Category Archives: Interviews

Establish a blog and start writing!

So you want to break into writing? You are stuck somewhere? While you are still trying to juggle with your first words your neighbours are already way ahead of you. “Is there a magic formula?” You start asking yourself. “Why can’t I make it?” The hard facts are that you don’t become a writer overnight; some people end up writing although they didn’t want to; and still there are those who never become writers however they strive. You understand what I mean?

Well, don’t get complacent about it. Writing has never been so easy, so accessible, and so affordable. Numerous tools are available and we cannot deny the significant contribution of the electronic media to that effect. All we need is to get to know how we can make the best use of what is at hand. If we can learn from the experiences and the guidance of established writers and professionals in the domain, there’s no reason we can’t achieve our goals.

That is why I’d suggest you read about what a professional writer and editor has to say. “Establish a blog and start writing!” advises London-based travel writer, Caitlin Fitzsimmons. It gives “an immediate outlet and the opportunity to practise writing and get feedback from readers”.

Caitlin was interviewed by Kiwiwriter at Write to Travel blog. This interview addresses various pertinent issues about writing; and Caitlin is very firm on them. Like, for example, she doesn’t advocate “writing for free” as you’ll be “doing yourself and your profession a disservice”. And she advises you to “try to hang on to copyright”, which is quite akin to what I expressed in my previous post.

Anyone willing to get into writing, travel writing in particular, may find this interview useful. As she was interviewed for a travel writing blog, Caitlin talks extensively about travel writing, the future of travel writers and challenges of travel writing before giving us an insight of the wonderful island of Tasmania which is her favourite place.

Blogging and Earning Income Online – Interview with Skellie

You’ve just started blogging or you already are in the sphere, perhaps at a crossroad. A number of questions are haunting your mind. You want to write freelance but you can’t figure out whether it’s feasible. Or you might also be wondering whether you can earn some income online while blogging.

Well, your worries are legitimate. Don’t be shy about them. It’s a good sign when you start questioning yourself. The bottom line is there’s an answer to every question and we’ll try to find out together from the horse’s mouth. Who can best tell us than those who are already experienced and have earned some authority in the blogosphere?

In this interview I’ll talk to a renowned figure in the blogging world. Someone who has made a name for the passion she has for “creating web content on a wide variety of topics”. One who sticks to a fairly regular schedule. I’m referring to Skellie, author of Skelliewag and Anywired.

Skellie has written a number of authoritative articles and tutorials about blogging, and working and earning income online. She’s also a guest blogger for other no less reputable and professional blogs like Problogger, Freelance Switch and Daily Blog Tips. She has a unique voice and provides insightful and innovative ideas about blogging with the audience in mind. She is sharp, pertinent and has a sense of direction.

Are you ready? So let’s welcome our guest of the day.

Alfa King: Hello, welcome to Alfa King Memories. Thank you very much for having accepted to be interviewed despite your heavy schedule. Could you please introduce yourself and the services you offer?

Skellie: My name is Skellie and I run two blogs: Anywired (about working and earning an income online) and Skelliewag (a unique blog about blogging). I’m also a freelancer writer at several other blogs, which allows me to work entirely online.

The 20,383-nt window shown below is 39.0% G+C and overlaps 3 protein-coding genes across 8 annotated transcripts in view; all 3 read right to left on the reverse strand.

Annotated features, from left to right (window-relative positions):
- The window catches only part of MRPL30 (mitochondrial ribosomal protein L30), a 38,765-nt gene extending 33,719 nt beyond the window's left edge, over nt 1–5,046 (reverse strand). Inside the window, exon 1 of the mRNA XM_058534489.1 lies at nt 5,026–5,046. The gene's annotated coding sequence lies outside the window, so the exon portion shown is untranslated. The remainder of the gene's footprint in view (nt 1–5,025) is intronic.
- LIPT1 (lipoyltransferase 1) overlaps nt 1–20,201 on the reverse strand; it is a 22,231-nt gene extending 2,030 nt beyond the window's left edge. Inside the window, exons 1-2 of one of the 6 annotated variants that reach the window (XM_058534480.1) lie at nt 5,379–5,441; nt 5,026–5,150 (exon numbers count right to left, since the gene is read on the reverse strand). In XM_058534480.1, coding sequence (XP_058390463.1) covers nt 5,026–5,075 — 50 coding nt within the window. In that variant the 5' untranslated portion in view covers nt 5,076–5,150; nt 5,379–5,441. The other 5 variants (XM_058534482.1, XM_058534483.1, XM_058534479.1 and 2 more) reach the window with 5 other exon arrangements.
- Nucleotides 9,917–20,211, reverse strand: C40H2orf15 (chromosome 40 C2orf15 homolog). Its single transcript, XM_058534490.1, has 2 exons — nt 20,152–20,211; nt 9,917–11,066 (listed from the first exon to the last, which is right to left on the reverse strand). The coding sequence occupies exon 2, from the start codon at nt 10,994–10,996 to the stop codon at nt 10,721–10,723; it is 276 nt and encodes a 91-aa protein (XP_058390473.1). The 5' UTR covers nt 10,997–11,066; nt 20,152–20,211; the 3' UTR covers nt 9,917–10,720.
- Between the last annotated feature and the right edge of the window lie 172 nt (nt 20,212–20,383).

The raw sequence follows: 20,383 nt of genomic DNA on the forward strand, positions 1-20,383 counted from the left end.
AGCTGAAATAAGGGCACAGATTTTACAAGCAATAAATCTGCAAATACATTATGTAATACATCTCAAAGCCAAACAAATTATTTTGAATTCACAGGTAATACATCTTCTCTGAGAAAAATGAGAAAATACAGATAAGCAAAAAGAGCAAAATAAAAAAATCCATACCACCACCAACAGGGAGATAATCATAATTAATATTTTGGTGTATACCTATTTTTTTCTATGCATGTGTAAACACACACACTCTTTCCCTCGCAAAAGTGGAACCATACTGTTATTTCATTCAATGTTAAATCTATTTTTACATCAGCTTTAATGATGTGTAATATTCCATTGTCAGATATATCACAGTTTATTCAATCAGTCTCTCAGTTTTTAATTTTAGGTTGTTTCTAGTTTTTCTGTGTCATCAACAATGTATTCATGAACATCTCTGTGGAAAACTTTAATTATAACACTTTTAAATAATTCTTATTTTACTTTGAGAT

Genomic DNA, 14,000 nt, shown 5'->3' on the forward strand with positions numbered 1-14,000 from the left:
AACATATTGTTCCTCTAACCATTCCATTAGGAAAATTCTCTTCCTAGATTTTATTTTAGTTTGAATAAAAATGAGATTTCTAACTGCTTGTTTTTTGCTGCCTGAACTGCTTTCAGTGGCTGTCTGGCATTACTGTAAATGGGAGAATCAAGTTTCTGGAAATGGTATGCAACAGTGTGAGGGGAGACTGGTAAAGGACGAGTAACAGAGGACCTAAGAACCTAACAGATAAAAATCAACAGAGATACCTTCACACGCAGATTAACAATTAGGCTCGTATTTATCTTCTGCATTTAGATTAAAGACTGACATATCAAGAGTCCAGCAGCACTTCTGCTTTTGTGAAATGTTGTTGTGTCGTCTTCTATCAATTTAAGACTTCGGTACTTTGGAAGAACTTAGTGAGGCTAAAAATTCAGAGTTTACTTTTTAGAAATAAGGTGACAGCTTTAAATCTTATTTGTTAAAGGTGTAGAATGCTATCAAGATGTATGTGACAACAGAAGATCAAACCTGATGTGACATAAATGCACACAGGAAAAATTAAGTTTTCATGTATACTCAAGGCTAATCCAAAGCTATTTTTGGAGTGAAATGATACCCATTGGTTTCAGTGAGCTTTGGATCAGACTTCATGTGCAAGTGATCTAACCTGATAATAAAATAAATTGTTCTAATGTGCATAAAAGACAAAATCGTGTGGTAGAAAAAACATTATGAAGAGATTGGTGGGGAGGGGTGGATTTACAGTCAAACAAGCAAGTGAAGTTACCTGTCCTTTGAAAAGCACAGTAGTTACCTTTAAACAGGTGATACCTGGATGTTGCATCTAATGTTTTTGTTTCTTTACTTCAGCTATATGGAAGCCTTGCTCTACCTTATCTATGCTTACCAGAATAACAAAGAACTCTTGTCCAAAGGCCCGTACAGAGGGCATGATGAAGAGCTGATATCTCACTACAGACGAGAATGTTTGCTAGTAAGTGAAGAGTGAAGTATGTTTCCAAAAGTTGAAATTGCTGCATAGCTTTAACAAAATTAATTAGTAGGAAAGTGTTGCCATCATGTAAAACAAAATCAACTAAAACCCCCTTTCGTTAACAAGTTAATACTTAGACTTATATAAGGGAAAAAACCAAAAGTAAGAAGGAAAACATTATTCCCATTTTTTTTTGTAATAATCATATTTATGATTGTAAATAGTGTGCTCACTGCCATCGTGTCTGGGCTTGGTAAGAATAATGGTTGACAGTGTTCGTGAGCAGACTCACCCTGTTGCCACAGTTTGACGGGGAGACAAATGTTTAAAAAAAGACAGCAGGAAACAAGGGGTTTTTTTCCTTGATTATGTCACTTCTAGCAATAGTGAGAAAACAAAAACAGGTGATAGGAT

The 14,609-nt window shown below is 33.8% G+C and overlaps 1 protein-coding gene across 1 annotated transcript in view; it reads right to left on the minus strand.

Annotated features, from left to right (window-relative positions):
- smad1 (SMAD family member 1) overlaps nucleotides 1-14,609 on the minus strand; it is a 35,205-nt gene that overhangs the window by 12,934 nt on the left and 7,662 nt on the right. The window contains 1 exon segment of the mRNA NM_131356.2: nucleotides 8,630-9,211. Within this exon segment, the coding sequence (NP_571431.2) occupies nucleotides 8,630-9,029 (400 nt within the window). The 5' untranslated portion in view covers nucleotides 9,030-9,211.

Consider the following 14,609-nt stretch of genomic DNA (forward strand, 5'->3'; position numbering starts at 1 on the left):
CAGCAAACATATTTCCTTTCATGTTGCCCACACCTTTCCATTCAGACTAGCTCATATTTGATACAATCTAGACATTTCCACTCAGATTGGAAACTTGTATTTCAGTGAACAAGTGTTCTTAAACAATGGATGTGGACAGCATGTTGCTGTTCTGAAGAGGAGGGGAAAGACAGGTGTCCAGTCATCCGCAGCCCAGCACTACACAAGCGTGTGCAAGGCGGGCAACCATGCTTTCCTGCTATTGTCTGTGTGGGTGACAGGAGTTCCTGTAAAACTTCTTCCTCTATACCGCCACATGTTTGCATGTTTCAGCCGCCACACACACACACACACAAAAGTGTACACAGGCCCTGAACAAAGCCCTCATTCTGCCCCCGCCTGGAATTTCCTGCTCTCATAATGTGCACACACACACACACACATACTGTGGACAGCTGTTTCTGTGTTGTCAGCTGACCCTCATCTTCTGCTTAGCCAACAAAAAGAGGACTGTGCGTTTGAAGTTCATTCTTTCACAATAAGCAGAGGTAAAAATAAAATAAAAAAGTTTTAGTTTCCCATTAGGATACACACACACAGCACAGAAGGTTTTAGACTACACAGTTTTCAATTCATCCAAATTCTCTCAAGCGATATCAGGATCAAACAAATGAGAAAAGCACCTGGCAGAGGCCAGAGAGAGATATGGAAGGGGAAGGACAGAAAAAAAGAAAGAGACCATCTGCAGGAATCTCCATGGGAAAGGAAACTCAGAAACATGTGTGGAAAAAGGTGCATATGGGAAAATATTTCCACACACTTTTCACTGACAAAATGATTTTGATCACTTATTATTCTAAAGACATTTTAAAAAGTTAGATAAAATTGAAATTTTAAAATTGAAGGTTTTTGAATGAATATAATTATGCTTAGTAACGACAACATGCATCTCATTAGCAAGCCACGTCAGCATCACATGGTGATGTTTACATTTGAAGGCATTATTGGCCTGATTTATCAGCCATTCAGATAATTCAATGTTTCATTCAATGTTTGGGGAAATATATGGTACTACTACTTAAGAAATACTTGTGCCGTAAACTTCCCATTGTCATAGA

Alfa King: Ok, but how do you manage with so much commitment, maintaining two blogs and writing for others? How do you reconcile quality with quantity?

Skellie: A lot of what is technically work for me feels like free time. I enjoy writing posts and doing blog related stuff, so I largely avoid the problem of procrastination. I make sure I know what I need to do each day and I do it in order of importance. It’s not GTD but it seems to work OK :-).

Alfa King: From what I’ve gathered reading your blog it’d seem you left your job to rely fully on online income. A courageous and calculated move, no doubt; because I’ve read about people saying “Oh, but that’s enough only for the utility bills”. Can anyone earn a living online?

Skellie: It’s not for everyone. You got to have daily and extended internet access, which is difficult for some. You’ve also got to be pretty comfortable with the internet and technology. Self-motivation is another essential characteristic, because there’s nobody standing over your shoulder to make sure that you’re doing work. If you have those three things, I think it’s entirely possible, but it seems to suit entrepreneurial types best.

Alfa King: What next, after Skelliewag and Anywired? Any books in the pipeline?

Skellie: I’d like to write an eBook or/and a self-published paperback to compliment Skelliewag, but that isn’t really ‘in’ the pipeline yet. It’s hovering around the entrance to the pipeline but has yet to put a foot in, so to speak ;-).

Alfa King: Every blogger aims somehow to gain popularity and authority. If you had to, what advice would you give to someone embracing the blogosphere?

Skellie: I think the most important bit of advice I can give in a single sentence is to define your target audience and focus on being as useful as possible to them. That’s a really useful guiding principle to have.

Alfa King: Thank you once again, Skellie. It was nice talking to you. I do hope that your experience and advice will serve as inspiration to would-be bloggers and anyone interested in blogging. I look forward to the pleasure of further collaboration with you in the future. Cheers.

Skellie: Thanks Alfa! It’s my pleasure.

There you are folks. I hope you make something out of it. If you have anything still flickering in your mind, please let me know. The comment box is there for you. Use it. Explode it.

Watch out the next item in the Interview series

Last year I promised to come up with an interview category where I’d talk to experts in various fields, writing and blogging in particular. I started the first interview with a famous international freelance writer and editor, Nick Daws. It was a great success with unprecedented number of hits.